Maybe Believe was recorded at Echo Mountain Recording with the same crew that was on the group’s previous album, Lost at Last. Left to right: Stickley, violinist Lyndsay Pruett, engineer Julian Dryer, producer Dave King, and drummer Patrick Armitage. Photo by Ken Voltz

The fact that you brought in a drummer to help the drums fit in makes total sense.
I think we wanted the drums to be more of an element. Not just guitar and violin playing along to a groove, even though Patrick is a groove-oriented drummer. We wanted it to be more dynamic and make sure the drums have as much of a presence and personality of the other two instruments. One of the things I love so much about Pat is that he keeps the foundation so strong.

On “Jewels,” your touch with harmonics is so spot-on. How did you develop that technique?
That’s a sound that I really like to make when I’m just noodling around. I don’t do as much of the Lenny Breau-style of harmonics. The natural harmonics at the 5th, 7th, and 12th frets can be played louder because you can pick it really hard with your right hand and just mute with your left hand. I focus on those spots. You can make a nice pentatonic melody with those. Once I figured out how to fret notes around that, I focused more on that technique.

Jon Stickley’s Gear

Guitars
• 1956 Martin D-18

Amps
• Vintage Supro

Effects
• Electro-Harmonix MicroPOG
• Boss DD-3 Digital Delay
• Electro-Harmonix Holy Grail Nano
• TC Electronic Ditto Looper
• Boss TU-2 Chromatic Tuner

Strings and Picks
• D’Addario EJ17 (.013–.056)
• BlueChip picks
• L.R. Baggs Venue DI

“Jewels” is such a delicate song and an unexpected choice for an opener.
It wasn’t the original plan, but it made sense once I started to work on the track listing. Dave came up with the idea of opening with that. It’s the most chill song on Lost at Last and I just wasn’t ready for that yet. It’s funny, if you listen to a lot of Bad Plus albums, they often start with a very slow, calm song and then go into something faster. “Jewels” was planned as an interlude between two songs, but when the track list took shape, I heard it more as a short, calming opener that could draw you in a little bit.

“Playpeople” evokes the classic sound of the trio with danceable beats, big riffs, and plenty of fiddle. How did you craft that arrangement?
That is one of those tunes where there are a few different parts done a few different ways—a few different times. That’s another one I wrote based on the drumbeat, and I got the idea for that beat from the new Blink-182 record. It was one of those amazing Travis Barker beats, and the opening drone bassline reminded me of “She” from Green Day’s Dookie. It’s kind of a tribute to that. It also demonstrated the next step in the trio and the next step in my writing, where I’m thinking more about the arrangement while I’m making the demo. They listen to it and we get together and come up with a working arrangement, which usually takes us two or three hours. Everyone really has a hand in the song even though I usually come up with the basic melody and idea.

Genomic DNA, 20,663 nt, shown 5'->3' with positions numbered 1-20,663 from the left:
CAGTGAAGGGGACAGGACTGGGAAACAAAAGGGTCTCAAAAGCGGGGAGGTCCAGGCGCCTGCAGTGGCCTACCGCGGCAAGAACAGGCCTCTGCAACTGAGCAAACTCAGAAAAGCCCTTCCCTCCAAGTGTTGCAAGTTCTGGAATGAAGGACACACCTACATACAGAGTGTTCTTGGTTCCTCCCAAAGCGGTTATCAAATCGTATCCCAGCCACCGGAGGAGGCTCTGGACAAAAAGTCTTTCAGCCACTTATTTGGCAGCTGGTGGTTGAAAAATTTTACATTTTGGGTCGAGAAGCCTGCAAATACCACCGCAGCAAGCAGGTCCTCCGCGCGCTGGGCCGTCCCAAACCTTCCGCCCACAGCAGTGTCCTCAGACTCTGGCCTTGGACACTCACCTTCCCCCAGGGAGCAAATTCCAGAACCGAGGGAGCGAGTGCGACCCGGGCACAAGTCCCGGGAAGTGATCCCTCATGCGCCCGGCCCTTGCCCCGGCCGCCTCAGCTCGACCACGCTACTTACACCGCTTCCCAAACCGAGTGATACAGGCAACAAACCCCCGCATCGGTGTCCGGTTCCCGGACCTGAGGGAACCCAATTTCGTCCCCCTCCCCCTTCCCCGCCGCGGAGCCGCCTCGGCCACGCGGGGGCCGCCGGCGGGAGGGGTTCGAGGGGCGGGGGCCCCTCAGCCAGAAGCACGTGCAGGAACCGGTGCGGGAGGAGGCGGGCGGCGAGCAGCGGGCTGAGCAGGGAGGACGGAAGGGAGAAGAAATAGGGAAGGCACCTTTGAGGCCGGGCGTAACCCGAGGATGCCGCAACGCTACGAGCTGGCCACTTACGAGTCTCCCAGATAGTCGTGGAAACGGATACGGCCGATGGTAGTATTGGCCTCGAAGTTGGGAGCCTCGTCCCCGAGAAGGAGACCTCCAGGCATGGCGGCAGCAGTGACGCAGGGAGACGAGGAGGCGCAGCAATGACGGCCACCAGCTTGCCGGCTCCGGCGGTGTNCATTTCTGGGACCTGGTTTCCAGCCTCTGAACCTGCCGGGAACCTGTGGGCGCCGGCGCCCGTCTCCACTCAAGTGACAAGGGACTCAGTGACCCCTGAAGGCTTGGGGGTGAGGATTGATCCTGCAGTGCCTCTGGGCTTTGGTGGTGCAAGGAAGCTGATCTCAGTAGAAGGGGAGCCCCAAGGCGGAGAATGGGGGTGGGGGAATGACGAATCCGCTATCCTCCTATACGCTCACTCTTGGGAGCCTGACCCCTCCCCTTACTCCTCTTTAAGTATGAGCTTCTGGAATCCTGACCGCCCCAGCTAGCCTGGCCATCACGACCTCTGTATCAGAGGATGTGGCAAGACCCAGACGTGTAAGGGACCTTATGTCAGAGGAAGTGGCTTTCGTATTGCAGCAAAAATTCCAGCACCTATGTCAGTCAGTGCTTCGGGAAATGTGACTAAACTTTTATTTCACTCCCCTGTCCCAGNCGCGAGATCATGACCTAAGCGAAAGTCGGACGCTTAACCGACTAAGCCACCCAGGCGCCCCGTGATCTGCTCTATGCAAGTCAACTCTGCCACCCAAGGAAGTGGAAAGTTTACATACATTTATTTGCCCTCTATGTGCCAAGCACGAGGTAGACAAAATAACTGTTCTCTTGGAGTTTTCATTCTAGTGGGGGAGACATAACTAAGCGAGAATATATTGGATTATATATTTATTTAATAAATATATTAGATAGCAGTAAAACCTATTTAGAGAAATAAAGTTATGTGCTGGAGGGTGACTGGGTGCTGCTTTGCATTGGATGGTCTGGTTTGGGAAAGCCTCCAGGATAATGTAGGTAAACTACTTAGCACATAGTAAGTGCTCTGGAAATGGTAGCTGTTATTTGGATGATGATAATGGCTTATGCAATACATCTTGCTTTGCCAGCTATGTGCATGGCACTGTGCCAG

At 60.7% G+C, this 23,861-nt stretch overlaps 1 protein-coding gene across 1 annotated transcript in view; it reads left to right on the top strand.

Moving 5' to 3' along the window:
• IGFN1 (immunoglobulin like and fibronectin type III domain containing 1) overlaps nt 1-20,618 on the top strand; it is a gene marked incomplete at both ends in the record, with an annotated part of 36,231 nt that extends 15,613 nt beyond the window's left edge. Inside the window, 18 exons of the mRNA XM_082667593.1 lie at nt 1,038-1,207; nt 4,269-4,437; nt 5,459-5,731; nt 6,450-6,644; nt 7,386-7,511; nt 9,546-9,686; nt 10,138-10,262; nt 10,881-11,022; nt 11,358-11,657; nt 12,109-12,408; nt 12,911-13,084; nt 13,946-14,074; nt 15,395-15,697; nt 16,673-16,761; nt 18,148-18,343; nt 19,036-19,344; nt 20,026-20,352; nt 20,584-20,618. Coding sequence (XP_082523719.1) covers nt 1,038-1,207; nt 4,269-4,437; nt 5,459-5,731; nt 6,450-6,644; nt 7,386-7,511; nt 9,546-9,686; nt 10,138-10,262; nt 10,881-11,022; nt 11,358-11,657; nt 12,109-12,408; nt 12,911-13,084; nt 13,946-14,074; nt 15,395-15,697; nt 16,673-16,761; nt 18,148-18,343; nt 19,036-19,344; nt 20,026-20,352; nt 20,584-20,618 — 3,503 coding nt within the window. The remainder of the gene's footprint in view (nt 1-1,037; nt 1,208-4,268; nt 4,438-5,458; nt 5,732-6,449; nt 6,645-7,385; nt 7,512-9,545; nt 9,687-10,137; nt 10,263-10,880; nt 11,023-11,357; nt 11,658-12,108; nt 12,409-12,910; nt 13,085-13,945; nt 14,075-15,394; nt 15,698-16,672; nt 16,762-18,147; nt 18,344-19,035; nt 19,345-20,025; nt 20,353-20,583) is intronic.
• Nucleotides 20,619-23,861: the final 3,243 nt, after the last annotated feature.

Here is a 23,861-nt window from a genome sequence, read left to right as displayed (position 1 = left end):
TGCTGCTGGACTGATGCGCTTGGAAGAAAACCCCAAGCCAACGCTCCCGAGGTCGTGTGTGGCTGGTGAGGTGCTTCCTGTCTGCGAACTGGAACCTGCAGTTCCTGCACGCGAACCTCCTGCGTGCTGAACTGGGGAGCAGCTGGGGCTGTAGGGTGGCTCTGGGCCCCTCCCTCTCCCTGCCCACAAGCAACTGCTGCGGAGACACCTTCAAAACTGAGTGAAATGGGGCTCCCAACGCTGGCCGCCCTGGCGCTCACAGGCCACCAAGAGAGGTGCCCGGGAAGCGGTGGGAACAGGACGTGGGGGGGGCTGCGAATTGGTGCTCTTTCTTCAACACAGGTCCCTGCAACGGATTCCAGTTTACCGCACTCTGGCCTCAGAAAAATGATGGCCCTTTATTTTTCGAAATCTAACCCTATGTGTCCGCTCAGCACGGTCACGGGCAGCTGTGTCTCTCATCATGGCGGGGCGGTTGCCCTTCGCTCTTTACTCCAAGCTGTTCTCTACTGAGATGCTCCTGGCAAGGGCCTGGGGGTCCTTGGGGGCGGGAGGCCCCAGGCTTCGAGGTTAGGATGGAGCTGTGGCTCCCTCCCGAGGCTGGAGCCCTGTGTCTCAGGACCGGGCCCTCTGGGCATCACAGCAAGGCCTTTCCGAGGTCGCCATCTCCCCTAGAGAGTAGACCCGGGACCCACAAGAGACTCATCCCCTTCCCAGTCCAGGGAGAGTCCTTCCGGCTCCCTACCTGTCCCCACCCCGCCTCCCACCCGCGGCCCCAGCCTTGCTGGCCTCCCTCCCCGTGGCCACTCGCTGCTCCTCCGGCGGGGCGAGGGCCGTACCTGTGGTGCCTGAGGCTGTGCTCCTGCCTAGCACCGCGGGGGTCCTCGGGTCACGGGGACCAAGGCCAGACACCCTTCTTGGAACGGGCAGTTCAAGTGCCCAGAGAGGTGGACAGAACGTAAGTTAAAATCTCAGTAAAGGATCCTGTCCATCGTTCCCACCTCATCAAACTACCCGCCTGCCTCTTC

So there’s no real chart writing? Is it all done aurally?
Definitely. I did recently get a whiteboard and some markers that we used to make our little diagram of the song when we rehearse. Other than that, we just do it by ear. A lot of times I use the mandolin to come up with the idea of a potential fiddle part. I just like to do as much work ahead of time as possible. Sometimes Lyndsey will play that exact thing and other times it’s completely different.

Did you use your old Martin on the album?
I did. It’s a ’56 D-18 and it’s getting pretty worn. I’m working on finding a replacement so I don’t have to bring it on the road all the time.

With another vintage Martin?
No. I want something that I don’t have to worry about as much. There’s a company in Hillsboro, North Carolina, called Pre-War Guitars and they are making relic’d copies of pre-war Martins. One of the other things they do is make a replica. I’m entertaining the idea of making a replica of my ’56. They look amazing and you can pick the level of relic’ing. Maybe some people would get upset about it for some reason, but I think it’s awesome. To me, looks matter. I don’t want a crystal-clean white Adirondack spruce top on my guitar. Traveling with those guitars is scary.

What is your pedal situation like?
We cut the record with only our “bass” pedals. I’ve got the [Electro-Harmonix] MicroPOG, and Lyndsay uses the POG2. The POG2 is cool for her because she can drop it down two octaves and get this enormous bass sound from this tiny, little high-pitched violin. The Micro is good for me because it’s very simple and just drops me down an octave. That’s really the effect that we lean on the most. Live, all I have other than that is a Boss Digital Delay, [Electro-Harmonix] Holy Grail Reverb, and a [TC Electronic] Ditto Looper. I don’t use the Ditto for any in-time looping, but I use it to make soundscape transitions between songs. We used just the studio’s reverb on the album and then a real Echoplex for some of the crazy stuff.